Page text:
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Flash Index Shows Record Jump In Illinois Economy

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URBANA — For the first time in 13 months, the Illinois economy is expanding, according to the University of Illinois Flash Index.

The Flash Index reading for April is 101.5, surging above 100 for the first time since February 2020, when it was at 105.7. The COVID-19 pandemic sent the Flash Index below 100 starting in March 2020. It bottomed out at 92.8 in May of last year, and has spent the last year on a gradual increase. Any number above 100 indicates an expanding economy.

The 101.5 Flash Index reading for April was up more than three points from the March reading of 97.8. That’s the biggest monthly increase in Flash Index history, although month-to-month decreases in March and April of 2020 covered more ground.

University of Illinois economist J. Fred Giertz prepares the Flash Index for the university’s Institute of Government and Public Affairs. He says the higher reading is partly due to the formula used to determine the Flash Index through the use of monthly state income tax receipts. The formula compares the latest state tax revenues with those over the past year. For several months, that 12-month window includes several pre-pandemic months when the economy was stronger. But now, it no longer includes those better times.

All the same, says Giertz, “it’s real growth. And that’s evidenced by the fact that all the measures that are used in the Flash Index, the various tax measures, the income tax, the corporate tax and the retail sales tax are all up very strongly this last month.”

The Flash Index uses an analysis of monthly Illinois tax receipts to provide a quick snapshot of the state’s economy.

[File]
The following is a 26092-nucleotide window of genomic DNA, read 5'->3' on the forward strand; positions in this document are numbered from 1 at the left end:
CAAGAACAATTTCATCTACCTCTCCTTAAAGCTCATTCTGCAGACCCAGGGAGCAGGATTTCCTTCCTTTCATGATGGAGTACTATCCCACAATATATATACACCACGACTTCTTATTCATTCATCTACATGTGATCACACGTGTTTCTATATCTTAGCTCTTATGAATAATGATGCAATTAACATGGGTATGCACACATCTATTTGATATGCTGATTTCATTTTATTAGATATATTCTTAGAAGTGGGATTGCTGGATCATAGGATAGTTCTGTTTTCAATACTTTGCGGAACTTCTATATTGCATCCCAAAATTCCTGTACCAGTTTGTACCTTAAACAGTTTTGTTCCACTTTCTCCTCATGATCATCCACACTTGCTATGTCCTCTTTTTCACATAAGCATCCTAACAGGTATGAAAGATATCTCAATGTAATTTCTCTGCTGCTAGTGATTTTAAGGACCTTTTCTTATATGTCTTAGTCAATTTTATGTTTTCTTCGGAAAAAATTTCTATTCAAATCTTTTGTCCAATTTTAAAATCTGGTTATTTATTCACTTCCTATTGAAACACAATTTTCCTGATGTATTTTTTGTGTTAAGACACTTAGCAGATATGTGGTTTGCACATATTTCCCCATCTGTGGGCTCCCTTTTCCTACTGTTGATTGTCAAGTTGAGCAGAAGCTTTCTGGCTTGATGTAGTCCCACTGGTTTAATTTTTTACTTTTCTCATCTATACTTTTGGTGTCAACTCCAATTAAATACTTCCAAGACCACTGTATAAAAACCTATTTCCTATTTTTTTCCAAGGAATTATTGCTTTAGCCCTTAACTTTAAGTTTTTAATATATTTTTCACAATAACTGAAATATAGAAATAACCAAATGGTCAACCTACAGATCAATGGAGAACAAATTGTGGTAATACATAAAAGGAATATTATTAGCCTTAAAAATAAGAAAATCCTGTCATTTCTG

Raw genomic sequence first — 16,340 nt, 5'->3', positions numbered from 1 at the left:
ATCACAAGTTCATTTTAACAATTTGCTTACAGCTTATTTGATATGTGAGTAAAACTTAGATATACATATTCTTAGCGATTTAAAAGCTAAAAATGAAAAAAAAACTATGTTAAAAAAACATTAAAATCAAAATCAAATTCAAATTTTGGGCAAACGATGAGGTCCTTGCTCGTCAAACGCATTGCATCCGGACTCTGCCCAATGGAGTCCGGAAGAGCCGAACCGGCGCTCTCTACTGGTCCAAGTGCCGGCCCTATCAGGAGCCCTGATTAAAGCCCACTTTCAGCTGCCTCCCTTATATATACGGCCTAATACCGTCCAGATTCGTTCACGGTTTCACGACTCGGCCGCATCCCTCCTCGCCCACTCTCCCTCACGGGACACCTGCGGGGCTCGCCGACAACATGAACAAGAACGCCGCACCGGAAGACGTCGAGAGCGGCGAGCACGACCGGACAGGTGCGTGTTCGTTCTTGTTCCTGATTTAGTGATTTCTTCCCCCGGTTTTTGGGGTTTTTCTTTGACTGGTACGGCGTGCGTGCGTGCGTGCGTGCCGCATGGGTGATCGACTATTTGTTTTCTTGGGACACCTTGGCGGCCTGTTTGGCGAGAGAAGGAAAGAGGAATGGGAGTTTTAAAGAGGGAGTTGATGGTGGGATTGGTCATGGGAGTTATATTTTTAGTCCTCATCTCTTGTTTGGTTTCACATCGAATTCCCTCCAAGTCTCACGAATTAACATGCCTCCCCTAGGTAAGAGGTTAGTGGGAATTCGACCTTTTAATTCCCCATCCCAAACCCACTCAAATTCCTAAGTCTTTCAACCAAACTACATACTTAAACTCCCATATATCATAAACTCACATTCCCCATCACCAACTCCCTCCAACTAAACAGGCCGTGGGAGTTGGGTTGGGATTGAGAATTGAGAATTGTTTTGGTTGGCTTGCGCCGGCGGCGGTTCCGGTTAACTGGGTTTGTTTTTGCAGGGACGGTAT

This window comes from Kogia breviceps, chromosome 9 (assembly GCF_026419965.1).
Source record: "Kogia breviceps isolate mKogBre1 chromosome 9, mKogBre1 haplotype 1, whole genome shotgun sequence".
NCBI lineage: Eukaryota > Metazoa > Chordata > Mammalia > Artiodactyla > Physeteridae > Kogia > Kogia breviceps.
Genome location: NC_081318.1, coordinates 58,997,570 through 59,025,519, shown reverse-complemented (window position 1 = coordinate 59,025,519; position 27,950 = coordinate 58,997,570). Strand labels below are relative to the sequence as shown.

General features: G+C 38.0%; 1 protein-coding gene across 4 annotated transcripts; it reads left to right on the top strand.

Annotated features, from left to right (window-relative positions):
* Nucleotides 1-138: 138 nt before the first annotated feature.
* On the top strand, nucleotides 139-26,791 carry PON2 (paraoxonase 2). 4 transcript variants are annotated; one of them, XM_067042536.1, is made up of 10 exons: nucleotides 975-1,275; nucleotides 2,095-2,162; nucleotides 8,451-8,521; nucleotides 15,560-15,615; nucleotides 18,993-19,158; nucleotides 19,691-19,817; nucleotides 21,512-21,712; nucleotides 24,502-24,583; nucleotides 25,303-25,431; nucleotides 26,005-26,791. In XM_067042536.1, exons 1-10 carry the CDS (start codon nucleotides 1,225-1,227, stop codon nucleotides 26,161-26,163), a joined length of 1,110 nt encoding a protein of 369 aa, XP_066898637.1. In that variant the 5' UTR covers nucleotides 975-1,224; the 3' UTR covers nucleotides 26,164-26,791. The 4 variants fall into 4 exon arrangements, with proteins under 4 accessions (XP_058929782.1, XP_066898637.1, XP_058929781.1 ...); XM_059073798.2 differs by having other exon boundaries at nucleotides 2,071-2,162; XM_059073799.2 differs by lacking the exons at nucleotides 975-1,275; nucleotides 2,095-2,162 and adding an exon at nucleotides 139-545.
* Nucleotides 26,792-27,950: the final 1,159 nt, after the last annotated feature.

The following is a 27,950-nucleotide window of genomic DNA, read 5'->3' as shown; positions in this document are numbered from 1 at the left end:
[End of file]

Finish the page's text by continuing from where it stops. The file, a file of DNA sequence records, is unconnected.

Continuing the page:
Giertz credits much of the economic recovery to federal COVID-19 stimulus programs. But he says if those benefits continue for too long, they could lead to inflation.

“That wasn’t a problem during the crisis period,” said Giertz. “But eventually, that has to stop. So we have to start moving away from some of the government support programs into having the economy in a sense take care of itself. And that’s going to be a challenge. But I think it’s something that will happen over the next several months.”

Follow Jim on Twitter @WILLJimMeadows.

COVID-19 is a rapidly evolving story, and we are working hard to bring you the most up-to-date information. We recommend checking the Coronavirus Information Center for the most recent numbers and guidance.

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Jim Meadows

Jim Meadows

Jim Meadows has been covering local news for WILL Radio since 2000, with occasional periods as local host for Morning Edition and All Things Considered and a stint hosting WILL's old Focus talk show. He was previously a reporter at public radio station WCBU in Peoria.

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